In laser printing of single nanoparticles, the optical forces induced via scattering and absorption of photons on nanoparticles are used to direct single nanoparticles to specific locations on substrates and attach them via van-der Waals forces. This technique has been demonstrated on metallic nanoparticles, which are easier to print due to their large plasmonically-induced scattering and absorption cross sections, in both serial and parallel printing methods.[4][5]

Magnetolithography (ML) is based on applying a magnetic field on the substrate using paramagnetic metal masks call "magnetic mask". Magnetic mask which is analog to photomask define the spatial distribution and shape of the applied magnetic field. The second component is ferromagnetic nanoparticles (analog to the Photoresist) that are assembled onto the substrate according to the field induced by the magnetic mask.

Nanosphere lithography uses self-assembled monolayers of spheres (typically made of polystyrene) as evaporation masks. This method has been used to fabricate arrays of gold nanodots with precisely controlled spacings.[6]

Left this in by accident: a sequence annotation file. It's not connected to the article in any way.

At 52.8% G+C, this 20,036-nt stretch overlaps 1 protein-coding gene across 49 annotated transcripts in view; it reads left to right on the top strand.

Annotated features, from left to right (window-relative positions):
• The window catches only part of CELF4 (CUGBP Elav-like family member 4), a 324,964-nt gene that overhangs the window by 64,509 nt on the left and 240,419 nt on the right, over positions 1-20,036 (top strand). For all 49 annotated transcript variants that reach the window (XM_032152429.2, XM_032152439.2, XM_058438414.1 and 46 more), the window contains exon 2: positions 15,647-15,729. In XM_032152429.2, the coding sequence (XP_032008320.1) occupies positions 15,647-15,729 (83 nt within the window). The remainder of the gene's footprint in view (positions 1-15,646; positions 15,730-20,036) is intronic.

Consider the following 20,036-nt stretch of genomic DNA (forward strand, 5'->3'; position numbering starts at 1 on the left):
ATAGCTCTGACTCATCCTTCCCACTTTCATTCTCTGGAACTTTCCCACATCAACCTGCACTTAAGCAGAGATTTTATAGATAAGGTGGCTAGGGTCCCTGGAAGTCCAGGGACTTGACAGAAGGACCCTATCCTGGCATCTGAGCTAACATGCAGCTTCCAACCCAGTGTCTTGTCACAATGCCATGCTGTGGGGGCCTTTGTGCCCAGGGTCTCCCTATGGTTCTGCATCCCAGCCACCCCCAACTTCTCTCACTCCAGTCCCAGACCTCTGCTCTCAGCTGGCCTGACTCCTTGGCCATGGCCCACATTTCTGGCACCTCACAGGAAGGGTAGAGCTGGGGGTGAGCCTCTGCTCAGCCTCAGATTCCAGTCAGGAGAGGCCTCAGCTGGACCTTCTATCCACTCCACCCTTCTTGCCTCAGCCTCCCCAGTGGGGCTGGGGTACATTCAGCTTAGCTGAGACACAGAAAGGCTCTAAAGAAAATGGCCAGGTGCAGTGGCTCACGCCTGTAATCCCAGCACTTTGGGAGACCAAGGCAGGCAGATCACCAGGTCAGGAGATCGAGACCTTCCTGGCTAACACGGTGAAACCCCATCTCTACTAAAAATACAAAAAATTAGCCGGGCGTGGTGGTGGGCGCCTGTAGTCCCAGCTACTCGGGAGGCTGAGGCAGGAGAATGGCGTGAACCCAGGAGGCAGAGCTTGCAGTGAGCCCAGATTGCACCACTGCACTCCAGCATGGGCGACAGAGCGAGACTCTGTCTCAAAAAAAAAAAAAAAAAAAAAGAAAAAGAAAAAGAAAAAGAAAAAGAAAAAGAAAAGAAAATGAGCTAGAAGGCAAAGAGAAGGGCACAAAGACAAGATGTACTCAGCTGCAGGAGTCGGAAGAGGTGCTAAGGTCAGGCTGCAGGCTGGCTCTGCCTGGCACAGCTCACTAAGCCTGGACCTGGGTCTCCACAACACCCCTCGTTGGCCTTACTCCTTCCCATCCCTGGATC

Proton beam writing uses a focused beam of high energy (MeV) protons to pattern resist material at nanodimensions.

Charged-particle lithography, such as ion- or electron-projection lithographies (PREVAIL, SCALPEL, LEEPL), are also capable of high-resolution patterning. Ion beam lithography uses a focused or broad beam of energetic lightweight ions (like He+) for transferring pattern to a surface. Using Ion Beam Proximity Lithography (IBL) nano-scale features can be transferred on non-planar surfaces.[7]

Neutral particle lithography (NPL) uses a broad beam of energetic neutral particle for pattern transfer on a surface.[8]